The Rotorua Redwoods is a hugely popular section of the Whakarewarewa Forest. Attracting more and more visitors, it is mostly used for walking, running and biking with seven tracks catering to all fitness levels and ages.
In the near vicinity is the Crown Research Institute SCION. It relates to all things forestry and is where scientists work on delivering 'research, technology and service solutions that strengthen New Zealand’s biobased economy.'
It's them we have to thank for the redwoods we have today.
The actual Redwood Grove only covers about 6 hectares (14 acres) of the 5,600 hectares of Whakarewarewa Forest. Some of the tracks expand out into this larger forest where they begin intersecting with mountain bike tracks.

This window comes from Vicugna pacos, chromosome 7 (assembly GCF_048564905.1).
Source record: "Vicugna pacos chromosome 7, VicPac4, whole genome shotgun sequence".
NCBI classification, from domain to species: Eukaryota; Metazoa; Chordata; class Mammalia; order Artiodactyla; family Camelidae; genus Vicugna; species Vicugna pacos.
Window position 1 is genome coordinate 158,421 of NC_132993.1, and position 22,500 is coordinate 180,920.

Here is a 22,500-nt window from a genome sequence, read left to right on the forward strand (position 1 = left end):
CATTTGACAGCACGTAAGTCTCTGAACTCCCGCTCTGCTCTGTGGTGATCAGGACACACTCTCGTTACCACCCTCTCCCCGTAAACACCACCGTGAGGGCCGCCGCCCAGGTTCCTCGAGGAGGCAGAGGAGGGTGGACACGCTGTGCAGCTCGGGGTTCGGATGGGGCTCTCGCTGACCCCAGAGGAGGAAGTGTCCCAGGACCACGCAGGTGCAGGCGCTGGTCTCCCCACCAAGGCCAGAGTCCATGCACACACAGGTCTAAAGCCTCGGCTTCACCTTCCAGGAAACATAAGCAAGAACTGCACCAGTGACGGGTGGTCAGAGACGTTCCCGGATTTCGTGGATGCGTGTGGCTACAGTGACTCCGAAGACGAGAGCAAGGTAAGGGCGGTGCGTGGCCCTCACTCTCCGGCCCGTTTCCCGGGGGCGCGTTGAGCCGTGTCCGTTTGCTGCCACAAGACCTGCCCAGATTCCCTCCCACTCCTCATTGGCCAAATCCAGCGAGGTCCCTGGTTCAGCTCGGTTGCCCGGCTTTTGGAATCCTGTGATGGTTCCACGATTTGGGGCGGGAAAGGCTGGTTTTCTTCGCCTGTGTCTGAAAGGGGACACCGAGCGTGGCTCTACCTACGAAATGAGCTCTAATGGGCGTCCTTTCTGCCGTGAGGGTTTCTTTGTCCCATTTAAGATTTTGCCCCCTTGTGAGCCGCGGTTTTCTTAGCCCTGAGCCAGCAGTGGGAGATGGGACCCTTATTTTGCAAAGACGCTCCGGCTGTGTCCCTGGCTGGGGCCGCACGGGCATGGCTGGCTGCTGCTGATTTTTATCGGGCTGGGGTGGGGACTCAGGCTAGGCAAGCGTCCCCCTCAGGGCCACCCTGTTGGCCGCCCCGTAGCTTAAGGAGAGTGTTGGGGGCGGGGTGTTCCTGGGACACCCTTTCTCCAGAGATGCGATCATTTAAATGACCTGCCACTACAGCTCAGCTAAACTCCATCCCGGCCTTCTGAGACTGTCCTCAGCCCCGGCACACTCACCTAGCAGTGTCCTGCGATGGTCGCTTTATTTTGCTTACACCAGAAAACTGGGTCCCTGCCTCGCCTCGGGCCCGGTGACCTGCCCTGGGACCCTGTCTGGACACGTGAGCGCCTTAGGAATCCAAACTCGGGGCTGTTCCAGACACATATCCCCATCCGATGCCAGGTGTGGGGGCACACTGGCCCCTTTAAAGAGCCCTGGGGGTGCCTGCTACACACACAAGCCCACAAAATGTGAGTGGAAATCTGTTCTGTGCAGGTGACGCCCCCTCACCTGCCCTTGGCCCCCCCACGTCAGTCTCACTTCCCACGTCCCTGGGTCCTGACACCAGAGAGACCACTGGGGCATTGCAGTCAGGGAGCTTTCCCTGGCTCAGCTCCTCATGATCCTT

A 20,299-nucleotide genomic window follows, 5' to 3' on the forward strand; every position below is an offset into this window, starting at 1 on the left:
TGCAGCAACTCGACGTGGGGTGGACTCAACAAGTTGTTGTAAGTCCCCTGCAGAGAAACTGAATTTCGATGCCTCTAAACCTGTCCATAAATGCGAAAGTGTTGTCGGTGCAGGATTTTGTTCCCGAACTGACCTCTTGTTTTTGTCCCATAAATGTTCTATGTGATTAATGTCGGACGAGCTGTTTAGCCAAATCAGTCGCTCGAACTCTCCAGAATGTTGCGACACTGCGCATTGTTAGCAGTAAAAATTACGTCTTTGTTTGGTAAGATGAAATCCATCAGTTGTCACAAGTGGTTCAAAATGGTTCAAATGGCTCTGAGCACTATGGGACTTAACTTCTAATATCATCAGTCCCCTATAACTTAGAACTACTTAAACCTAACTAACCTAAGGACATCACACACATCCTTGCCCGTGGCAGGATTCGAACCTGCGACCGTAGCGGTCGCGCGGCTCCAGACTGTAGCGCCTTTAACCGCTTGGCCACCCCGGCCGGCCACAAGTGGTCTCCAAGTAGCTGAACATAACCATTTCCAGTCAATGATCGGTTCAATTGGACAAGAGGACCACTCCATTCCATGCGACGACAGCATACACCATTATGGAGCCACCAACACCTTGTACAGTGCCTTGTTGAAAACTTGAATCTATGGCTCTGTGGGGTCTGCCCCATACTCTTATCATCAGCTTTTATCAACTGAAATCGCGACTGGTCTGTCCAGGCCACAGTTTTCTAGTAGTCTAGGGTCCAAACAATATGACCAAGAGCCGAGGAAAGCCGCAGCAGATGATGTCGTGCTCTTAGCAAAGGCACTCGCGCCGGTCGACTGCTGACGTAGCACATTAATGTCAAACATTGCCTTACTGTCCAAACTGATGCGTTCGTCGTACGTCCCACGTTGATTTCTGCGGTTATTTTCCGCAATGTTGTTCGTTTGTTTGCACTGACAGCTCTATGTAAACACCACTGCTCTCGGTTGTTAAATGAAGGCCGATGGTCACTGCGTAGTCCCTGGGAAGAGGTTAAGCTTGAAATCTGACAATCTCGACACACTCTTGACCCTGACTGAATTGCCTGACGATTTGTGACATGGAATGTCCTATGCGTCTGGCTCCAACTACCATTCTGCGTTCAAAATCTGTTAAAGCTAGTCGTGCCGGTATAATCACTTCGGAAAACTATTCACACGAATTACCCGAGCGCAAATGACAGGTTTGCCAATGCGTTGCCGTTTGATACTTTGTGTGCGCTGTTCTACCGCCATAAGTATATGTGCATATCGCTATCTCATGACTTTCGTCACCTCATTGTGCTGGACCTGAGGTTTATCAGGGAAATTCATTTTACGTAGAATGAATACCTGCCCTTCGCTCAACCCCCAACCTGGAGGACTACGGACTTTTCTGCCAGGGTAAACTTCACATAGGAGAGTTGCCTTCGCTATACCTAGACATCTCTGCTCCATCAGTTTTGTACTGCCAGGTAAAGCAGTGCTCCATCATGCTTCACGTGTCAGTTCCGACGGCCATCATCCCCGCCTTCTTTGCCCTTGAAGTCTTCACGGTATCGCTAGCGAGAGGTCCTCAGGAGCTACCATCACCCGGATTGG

Not wanting you to be disappointed, you need to know up front that the forest outside of the Redwoods area is 'european', meaning it's a working forest with trees being harvested periodically.
The landscape changes dramatically when that happens. It becomes almost unrecognisable.
The tracks are all colour-coded so it's easy to find your way. Mind you, I'm always coming across bewildered looking people who have lost their way. The signage is improving but it takes time.
Heck, even I get lost. My daughter and I tried a shortcut recently. Half an hour later we emerged about 2m from where we started. My girl was not impressed.
If this happens to you don't be afraid to ask anyone you meet for directions. Everyone is happy to help.
Most of the tracks are made up of a mixture of track or forestry roads. On the longer walks one minute you will be on a narrow track, then a road, then criss-crossing all over the place.
As you wander, storybook views appear or you may get a whiff of rich, pungent soil - or sulphur. Then again, a good stiff climb will have you breaking free of the trees and having Rotorua spread out in front of you.. magic.